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- Open Access
Socio‐economic factors do also matter: comments on the article “Can climatic factors explain the differences in COVID-19 incidence and severity across the spanish regions?: an ecological study”
Environmental Health volume 20, Article number: 17 (2021)
A report published in this journal showed an inversely significant association between ultraviolet radiation (UVR) before the pandemic and cumulative COVID-19 cases in Spain. The analyses employed several meteorological factors, but socio-economic factors were not included. We examined the associations of COVID-19 cases with selected factors and found a significance on gross domestic product per capita (p = 0.037 by Spearman’s correlation). Hence, simple regression analyses of UVR would be confounded with regional difference in economic activities. In addition, we raised several questions for limitations due to the study design and analyses.
Recent research article published in this journal demonstrated that the number of COVID-19 cases associated with ultraviolet radiation (UVR) in Spain . It is possible that UVR can determine Vitamin D status and may modify the susceptibility to SARS-CoV-2. UVR also disinfects SARS-CoV-2 as shown by several experimental studies [2, 3]. However, it was an ecological study with limited evidence, and as authors stated as a limitation, there may be potential biases and the findings must be confirmed with individual data analyses. We would also comment further points that there is a large uncertainty regarding to the results.
Firstly, even an ecological study reporting correlation between specific weather variables and cumulative incidence of COVID-19 should consider possible confounders. Since the variation of the cumulative incidence of COVID-19 could be explained by other variables as well, such as socioeconomic, demographic factors, and healthcare policy. Such variables were not taken into account by authors. We know that there is a difference in population densities and economic disparities among the regions of Spain included in the study . Economic activity is apparently related to human activity and the probability of human contact to infected individuals is a major factor in the transmission of infectious diseases. Indeed, previous world-wide comparison showed correlations between COVID-19 cases and gross domestic product (GDP), and GDP per capita . Then, we examined the association between number of COVID-19 cases in Spain given in the article with GDP per capita in the regions, and a significant correlation was obtained similarly to UVR (p = 0.037 by Spearman’s correlation; Fig. 1). Therefore, authors could not conclude that a weather variable, UVR predominantly influences COVID-19 incidence and severity unless other significant variables are included.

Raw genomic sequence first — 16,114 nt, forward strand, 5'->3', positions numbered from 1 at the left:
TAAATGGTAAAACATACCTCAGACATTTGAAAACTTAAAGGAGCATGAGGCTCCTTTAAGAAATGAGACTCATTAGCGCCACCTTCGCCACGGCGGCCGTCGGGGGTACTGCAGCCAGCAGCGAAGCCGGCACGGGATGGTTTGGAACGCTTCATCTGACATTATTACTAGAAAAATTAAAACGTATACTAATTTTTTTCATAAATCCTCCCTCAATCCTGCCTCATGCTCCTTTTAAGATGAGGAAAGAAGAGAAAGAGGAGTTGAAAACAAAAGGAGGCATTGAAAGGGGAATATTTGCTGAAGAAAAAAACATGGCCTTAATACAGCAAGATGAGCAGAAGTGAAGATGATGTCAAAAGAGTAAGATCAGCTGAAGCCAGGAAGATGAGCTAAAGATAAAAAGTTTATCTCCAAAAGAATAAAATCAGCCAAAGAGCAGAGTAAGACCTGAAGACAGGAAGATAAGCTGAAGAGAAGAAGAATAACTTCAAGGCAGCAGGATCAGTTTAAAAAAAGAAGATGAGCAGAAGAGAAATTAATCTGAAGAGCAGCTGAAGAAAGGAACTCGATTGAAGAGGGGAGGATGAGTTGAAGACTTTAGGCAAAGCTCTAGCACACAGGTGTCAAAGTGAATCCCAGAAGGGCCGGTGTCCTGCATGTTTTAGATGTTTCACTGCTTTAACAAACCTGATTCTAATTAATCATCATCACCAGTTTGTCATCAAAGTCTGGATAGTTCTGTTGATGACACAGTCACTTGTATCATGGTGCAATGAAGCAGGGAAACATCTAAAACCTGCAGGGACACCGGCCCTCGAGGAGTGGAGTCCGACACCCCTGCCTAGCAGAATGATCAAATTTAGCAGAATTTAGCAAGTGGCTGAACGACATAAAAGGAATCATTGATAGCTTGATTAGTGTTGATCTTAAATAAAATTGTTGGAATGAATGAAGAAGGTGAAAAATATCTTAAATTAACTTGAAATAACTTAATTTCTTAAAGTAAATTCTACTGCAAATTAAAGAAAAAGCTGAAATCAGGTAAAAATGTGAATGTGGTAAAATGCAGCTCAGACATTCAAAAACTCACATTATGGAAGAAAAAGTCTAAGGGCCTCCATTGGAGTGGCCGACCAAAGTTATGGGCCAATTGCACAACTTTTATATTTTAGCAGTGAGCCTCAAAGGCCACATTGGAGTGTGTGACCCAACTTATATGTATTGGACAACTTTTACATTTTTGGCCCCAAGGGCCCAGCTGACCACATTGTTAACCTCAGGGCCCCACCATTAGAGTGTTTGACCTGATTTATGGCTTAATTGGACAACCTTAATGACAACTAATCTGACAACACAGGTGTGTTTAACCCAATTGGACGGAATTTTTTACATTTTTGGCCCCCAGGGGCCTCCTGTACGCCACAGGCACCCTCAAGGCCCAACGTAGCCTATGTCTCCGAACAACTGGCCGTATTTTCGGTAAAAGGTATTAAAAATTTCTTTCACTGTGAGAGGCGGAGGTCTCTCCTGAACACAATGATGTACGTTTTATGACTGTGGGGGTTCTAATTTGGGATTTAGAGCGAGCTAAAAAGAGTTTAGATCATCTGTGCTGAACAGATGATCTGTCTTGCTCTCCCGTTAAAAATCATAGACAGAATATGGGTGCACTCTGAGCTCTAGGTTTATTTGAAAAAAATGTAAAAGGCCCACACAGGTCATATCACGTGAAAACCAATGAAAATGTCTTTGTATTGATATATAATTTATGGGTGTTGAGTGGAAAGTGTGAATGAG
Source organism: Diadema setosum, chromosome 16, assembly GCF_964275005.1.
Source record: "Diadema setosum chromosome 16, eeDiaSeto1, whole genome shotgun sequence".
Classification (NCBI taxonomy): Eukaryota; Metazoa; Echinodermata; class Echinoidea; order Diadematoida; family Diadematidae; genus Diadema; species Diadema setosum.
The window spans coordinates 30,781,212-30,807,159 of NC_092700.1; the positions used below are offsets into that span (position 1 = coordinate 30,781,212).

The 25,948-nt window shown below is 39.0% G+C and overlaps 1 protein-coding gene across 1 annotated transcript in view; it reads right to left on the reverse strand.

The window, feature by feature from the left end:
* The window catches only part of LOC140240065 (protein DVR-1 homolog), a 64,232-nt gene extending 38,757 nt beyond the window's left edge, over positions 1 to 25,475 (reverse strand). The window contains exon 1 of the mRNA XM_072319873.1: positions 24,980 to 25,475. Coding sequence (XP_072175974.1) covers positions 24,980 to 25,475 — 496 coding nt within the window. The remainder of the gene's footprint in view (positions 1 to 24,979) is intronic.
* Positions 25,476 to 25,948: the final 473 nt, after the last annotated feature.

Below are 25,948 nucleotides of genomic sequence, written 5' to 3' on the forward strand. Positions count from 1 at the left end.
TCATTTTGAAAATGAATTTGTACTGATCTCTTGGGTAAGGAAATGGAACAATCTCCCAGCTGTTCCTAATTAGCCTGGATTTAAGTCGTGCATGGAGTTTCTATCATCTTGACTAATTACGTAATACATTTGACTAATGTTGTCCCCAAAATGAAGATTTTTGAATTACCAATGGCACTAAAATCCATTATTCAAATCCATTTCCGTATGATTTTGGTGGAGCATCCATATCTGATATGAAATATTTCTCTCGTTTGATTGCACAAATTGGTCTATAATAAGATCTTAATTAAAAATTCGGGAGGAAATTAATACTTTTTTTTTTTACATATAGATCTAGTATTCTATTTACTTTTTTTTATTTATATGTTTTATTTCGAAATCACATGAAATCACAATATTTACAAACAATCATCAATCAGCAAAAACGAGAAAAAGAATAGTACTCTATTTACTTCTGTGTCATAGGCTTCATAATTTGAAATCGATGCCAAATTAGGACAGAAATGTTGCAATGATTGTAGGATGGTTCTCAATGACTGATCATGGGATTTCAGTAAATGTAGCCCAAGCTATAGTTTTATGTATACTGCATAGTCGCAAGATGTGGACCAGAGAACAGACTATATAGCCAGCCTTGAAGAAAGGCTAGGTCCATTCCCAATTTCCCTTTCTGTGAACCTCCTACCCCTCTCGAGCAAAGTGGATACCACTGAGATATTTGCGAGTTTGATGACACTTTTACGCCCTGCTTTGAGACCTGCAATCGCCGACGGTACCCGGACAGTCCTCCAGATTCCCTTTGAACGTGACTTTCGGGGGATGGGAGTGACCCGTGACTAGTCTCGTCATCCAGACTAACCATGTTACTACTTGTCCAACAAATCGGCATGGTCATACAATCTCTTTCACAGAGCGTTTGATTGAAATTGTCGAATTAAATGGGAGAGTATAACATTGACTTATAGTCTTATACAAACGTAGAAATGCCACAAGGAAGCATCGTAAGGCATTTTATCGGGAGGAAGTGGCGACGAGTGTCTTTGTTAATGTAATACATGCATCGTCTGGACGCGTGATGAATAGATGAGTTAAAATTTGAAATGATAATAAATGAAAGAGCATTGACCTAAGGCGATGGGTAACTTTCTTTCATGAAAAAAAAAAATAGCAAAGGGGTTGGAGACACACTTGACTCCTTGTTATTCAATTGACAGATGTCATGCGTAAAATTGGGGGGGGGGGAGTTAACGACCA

Secondly, Fig. 2 of the original article  showed that the community with higher temperature was also correlated with lower cumulative incidence of COVID-19. However, it could not imply that people residing in community with high temperature will have lower risk of COVID-19 infection since the community-level data were used in the study instead of individual data. At least, they need to investigate the relationship between specific weather factors and daily or weekly COVID-19 incidences separately in each community.
Thirdly, the authors also mentioned that pattern of the association between humidity and COVID-19 incidence in the study was inconsistent with a previous preprint by Wang et al., 2020 . The difference could be due in part to the statistical method of adjustment of covariates.
We believe that environmental factors determine the human susceptibility to diseases and behaviors especially to human contacts. Nonetheless, the methodology used in this study was insufficient to conclude that specific weather variables influence the incidence of COVID-19 in Spain, at least as hypotheses. Thus, the appropriate statistical method should be further applied to obtain the possible associations.
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This correspondence was partly supported by a Grant-in-Aid for Scientific Research from the Japan Society for the Promotion of Science (JSPS) (Grant No. 17H06281).
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Phosri, A., Cao, Y., Harada Sassa, M. et al. Socio‐economic factors do also matter: comments on the article “Can climatic factors explain the differences in COVID-19 incidence and severity across the spanish regions?: an ecological study”. Environ Health 20, 17 (2021). https://doi.org/10.1186/s12940-021-00701-6
- Socio‐economic factors
- Climatic factors
- Ultraviolet radiation
- Statistical analyses